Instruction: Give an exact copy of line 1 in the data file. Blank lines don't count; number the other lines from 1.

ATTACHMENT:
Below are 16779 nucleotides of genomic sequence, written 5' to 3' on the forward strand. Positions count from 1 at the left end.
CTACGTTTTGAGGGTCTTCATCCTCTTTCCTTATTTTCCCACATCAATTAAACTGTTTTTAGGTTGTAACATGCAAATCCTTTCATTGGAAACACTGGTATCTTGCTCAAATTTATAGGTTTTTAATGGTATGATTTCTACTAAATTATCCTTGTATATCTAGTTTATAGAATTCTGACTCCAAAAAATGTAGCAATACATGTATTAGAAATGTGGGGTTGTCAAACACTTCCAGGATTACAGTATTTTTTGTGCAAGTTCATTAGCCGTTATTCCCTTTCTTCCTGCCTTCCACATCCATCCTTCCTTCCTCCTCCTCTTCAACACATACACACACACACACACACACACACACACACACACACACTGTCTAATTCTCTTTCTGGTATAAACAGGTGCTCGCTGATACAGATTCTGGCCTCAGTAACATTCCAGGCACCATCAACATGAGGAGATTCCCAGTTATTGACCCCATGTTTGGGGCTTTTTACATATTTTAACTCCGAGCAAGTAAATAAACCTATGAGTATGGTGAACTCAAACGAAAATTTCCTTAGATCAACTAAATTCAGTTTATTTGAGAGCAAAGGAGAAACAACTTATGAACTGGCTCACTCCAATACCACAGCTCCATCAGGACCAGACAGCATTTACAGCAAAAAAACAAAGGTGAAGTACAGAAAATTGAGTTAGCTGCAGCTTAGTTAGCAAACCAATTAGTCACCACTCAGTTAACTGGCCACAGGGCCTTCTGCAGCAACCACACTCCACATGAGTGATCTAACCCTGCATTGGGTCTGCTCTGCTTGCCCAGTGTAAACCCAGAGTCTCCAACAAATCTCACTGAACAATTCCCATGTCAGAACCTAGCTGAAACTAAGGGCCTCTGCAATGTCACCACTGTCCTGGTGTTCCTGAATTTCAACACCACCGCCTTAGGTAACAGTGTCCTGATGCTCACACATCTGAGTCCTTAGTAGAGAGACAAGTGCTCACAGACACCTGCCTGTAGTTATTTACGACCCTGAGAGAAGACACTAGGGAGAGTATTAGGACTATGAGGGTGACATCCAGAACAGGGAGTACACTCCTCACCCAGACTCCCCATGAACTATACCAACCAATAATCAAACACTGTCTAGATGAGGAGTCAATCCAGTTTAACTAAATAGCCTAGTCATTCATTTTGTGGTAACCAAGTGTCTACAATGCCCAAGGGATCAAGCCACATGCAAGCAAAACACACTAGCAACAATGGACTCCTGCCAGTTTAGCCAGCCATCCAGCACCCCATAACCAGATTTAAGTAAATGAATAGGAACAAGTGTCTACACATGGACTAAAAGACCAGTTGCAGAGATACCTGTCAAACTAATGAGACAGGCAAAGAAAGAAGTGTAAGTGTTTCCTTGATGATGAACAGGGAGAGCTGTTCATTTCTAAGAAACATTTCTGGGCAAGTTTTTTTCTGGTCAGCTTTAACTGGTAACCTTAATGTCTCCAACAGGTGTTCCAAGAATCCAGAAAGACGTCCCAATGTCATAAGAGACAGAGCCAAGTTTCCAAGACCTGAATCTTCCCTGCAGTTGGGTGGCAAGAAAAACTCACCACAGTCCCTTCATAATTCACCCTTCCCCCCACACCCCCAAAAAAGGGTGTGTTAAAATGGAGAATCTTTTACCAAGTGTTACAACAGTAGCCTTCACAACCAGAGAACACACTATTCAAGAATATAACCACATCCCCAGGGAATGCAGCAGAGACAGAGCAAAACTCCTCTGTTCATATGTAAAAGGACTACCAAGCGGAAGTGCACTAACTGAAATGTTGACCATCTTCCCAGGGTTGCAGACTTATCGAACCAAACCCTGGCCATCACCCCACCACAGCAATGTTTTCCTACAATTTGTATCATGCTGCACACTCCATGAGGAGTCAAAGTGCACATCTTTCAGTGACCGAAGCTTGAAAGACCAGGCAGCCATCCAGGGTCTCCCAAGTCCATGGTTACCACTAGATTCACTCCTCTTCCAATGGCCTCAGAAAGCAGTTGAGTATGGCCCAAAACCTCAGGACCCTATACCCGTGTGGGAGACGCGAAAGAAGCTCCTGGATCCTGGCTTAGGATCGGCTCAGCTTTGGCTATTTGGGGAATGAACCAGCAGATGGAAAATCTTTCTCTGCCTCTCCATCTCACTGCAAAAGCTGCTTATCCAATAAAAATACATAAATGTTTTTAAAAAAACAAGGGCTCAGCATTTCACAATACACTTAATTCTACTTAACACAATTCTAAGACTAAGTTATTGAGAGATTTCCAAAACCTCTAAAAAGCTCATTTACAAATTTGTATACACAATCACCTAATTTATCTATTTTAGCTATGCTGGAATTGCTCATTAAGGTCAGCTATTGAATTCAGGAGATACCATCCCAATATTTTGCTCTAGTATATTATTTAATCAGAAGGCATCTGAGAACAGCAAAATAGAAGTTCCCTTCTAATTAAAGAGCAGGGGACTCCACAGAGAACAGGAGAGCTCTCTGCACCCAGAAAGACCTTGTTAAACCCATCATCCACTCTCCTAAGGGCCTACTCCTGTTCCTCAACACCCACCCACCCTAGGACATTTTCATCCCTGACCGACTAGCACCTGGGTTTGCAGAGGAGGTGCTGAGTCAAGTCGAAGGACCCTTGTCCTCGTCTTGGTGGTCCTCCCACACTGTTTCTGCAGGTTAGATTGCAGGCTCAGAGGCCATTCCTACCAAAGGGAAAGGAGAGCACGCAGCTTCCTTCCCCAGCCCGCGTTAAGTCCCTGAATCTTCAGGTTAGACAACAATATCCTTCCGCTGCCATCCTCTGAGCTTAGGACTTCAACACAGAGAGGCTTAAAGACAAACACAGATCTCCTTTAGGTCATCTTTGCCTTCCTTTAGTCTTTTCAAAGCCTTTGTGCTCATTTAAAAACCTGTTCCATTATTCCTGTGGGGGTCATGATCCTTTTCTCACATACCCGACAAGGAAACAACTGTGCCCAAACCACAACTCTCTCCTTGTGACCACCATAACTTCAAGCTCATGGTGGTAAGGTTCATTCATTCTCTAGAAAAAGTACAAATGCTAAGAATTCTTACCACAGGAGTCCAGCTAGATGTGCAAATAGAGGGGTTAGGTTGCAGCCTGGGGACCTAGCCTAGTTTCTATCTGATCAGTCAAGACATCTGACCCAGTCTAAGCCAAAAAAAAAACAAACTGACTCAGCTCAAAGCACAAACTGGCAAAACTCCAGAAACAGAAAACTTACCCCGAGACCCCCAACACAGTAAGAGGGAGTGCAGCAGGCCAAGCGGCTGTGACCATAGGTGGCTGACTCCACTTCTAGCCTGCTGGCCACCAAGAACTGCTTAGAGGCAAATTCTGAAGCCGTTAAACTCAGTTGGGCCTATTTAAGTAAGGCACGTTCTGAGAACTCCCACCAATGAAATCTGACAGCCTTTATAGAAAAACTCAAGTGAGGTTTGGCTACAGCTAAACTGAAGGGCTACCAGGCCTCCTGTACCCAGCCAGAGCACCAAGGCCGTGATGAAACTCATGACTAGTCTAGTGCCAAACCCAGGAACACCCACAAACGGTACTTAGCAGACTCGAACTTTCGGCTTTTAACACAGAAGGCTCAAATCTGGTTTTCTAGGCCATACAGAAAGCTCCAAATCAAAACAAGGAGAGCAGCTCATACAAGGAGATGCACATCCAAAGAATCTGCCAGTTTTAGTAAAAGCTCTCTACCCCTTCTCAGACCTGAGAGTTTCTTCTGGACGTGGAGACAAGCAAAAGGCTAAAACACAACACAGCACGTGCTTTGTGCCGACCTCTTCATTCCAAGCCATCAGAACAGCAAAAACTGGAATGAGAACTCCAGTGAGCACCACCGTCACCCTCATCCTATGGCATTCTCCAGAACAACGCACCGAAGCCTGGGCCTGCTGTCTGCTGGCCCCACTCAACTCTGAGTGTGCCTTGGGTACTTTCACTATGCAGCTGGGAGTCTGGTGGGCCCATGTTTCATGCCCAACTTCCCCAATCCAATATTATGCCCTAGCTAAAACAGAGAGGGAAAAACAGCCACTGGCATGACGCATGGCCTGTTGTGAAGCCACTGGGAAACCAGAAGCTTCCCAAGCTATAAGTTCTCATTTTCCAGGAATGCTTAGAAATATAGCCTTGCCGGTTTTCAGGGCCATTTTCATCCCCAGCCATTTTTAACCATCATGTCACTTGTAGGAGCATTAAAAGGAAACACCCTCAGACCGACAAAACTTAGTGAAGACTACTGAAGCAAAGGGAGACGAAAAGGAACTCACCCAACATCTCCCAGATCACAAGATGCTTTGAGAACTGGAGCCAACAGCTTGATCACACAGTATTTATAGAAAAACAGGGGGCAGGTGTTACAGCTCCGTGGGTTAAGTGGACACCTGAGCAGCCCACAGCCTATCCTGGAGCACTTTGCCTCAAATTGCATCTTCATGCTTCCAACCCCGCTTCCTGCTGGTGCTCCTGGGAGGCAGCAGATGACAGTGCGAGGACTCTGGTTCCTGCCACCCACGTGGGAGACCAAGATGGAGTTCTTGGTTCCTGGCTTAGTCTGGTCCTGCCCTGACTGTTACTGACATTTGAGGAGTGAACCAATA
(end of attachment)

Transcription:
Below are 16779 nucleotides of genomic sequence, written 5' to 3' on the forward strand. Positions count from 1 at the left end.